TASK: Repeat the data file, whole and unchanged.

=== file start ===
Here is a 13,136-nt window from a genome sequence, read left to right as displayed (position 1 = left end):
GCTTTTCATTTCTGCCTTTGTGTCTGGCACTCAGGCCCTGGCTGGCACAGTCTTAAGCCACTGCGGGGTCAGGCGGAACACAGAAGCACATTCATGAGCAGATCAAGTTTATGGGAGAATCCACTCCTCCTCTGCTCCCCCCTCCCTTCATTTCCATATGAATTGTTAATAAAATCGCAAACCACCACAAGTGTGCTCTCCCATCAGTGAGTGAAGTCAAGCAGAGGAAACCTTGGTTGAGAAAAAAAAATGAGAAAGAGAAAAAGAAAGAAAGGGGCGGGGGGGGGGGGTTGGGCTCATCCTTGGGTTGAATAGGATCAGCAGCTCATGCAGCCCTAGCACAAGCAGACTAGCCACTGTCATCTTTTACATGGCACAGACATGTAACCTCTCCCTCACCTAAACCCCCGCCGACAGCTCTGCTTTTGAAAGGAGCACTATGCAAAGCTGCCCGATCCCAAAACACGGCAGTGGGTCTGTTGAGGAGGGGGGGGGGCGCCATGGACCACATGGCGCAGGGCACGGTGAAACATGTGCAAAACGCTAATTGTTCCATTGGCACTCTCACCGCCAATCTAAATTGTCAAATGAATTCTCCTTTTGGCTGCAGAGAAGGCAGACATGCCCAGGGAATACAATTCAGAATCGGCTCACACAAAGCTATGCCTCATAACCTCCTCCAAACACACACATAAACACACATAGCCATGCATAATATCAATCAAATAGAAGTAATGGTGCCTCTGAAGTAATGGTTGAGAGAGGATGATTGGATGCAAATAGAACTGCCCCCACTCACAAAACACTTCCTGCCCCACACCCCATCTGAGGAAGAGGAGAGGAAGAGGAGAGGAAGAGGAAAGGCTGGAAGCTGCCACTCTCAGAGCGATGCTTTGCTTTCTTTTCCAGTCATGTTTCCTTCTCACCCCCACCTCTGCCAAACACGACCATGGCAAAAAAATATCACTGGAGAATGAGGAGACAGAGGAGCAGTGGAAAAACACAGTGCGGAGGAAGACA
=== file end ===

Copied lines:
Here is a 13,136-nt window from a genome sequence, read left to right as displayed (position 1 = left end):
GCTTTTCATTTCTGCCTTTGTGTCTGGCACTCAGGCCCTGGCTGGCACAGTCTTAAGCCACTGCGGGGTCAGGCGGAACACAGAAGCACATTCATGAGCAGATCAAGTTTATGGGAGAATCCACTCCTCCTCTGCTCCCCCCTCCCTTCATTTCCATATGAATTGTTAATAAAATCGCAAACCACCACAAGTGTGCTCTCCCATCAGTGAGTGAAGTCAAGCAGAGGAAACCTTGGTTGAGAAAAAAAAATGAGAAAGAGAAAAAGAAAGAAAGGGGCGGGGGGGGGGGGTTGGGCTCATCCTTGGGTTGAATAGGATCAGCAGCTCATGCAGCCCTAGCACAAGCAGACTAGCCACTGTCATCTTTTACATGGCACAGACATGTAACCTCTCCCTCACCTAAACCCCCGCCGACAGCTCTGCTTTTGAAAGGAGCACTATGCAAAGCTGCCCGATCCCAAAACACGGCAGTGGGTCTGTTGAGGAGGGGGGGGGGCGCCATGGACCACATGGCGCAGGGCACGGTGAAACATGTGCAAAACGCTAATTGTTCCATTGGCACTCTCACCGCCAATCTAAATTGTCAAATGAATTCTCCTTTTGGCTGCAGAGAAGGCAGACATGCCCAGGGAATACAATTCAGAATCGGCTCACACAAAGCTATGCCTCATAACCTCCTCCAAACACACACATAAACACACATAGCCATGCATAATATCAATCAAATAGAAGTAATGGTGCCTCTGAAGTAATGGTTGAGAGAGGATGATTGGATGCAAATAGAACTGCCCCCACTCACAAAACACTTCCTGCCCCACACCCCATCTGAGGAAGAGGAGAGGAAGAGGAGAGGAAGAGGAAAGGCTGGAAGCTGCCACTCTCAGAGCGATGCTTTGCTTTCTTTTCCAGTCATGTTTCCTTCTCACCCCCACCTCTGCCAAACACGACCATGGCAAAAAAATATCACTGGAGAATGAGGAGACAGAGGAGCAGTGGAAAAACACAGTGCGGAGGAAGACA